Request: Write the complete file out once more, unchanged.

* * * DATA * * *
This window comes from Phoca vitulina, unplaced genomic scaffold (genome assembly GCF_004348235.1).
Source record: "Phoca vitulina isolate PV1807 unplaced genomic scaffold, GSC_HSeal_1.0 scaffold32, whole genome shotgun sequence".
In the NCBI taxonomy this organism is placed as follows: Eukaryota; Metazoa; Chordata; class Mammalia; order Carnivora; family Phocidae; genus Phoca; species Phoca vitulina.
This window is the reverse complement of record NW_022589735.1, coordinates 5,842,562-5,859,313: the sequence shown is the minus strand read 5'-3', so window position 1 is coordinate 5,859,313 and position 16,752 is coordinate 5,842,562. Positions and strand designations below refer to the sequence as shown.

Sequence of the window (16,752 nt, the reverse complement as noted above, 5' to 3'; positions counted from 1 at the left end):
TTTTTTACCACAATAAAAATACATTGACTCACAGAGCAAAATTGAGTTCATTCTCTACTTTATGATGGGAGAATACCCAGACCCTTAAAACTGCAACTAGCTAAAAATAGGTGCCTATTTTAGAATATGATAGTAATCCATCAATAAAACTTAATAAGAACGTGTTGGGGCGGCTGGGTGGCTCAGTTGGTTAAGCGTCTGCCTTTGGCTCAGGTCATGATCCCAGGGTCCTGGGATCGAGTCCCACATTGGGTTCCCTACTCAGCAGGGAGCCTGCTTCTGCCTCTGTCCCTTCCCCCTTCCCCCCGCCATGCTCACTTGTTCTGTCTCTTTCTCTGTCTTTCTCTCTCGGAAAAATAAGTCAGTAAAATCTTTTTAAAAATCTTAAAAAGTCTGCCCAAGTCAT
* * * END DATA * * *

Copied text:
This window comes from Phoca vitulina, unplaced genomic scaffold (genome assembly GCF_004348235.1).
Source record: "Phoca vitulina isolate PV1807 unplaced genomic scaffold, GSC_HSeal_1.0 scaffold32, whole genome shotgun sequence".
In the NCBI taxonomy this organism is placed as follows: Eukaryota; Metazoa; Chordata; class Mammalia; order Carnivora; family Phocidae; genus Phoca; species Phoca vitulina.
This window is the reverse complement of record NW_022589735.1, coordinates 5,842,562-5,859,313: the sequence shown is the minus strand read 5'-3', so window position 1 is coordinate 5,859,313 and position 16,752 is coordinate 5,842,562. Positions and strand designations below refer to the sequence as shown.

Sequence of the window (16,752 nt, the reverse complement as noted above, 5' to 3'; positions counted from 1 at the left end):
TTTTTTACCACAATAAAAATACATTGACTCACAGAGCAAAATTGAGTTCATTCTCTACTTTATGATGGGAGAATACCCAGACCCTTAAAACTGCAACTAGCTAAAAATAGGTGCCTATTTTAGAATATGATAGTAATCCATCAATAAAACTTAATAAGAACGTGTTGGGGCGGCTGGGTGGCTCAGTTGGTTAAGCGTCTGCCTTTGGCTCAGGTCATGATCCCAGGGTCCTGGGATCGAGTCCCACATTGGGTTCCCTACTCAGCAGGGAGCCTGCTTCTGCCTCTGTCCCTTCCCCCTTCCCCCCGCCATGCTCACTTGTTCTGTCTCTTTCTCTGTCTTTCTCTCTCGGAAAAATAAGTCAGTAAAATCTTTTTAAAAATCTTAAAAAGTCTGCCCAAGTCAT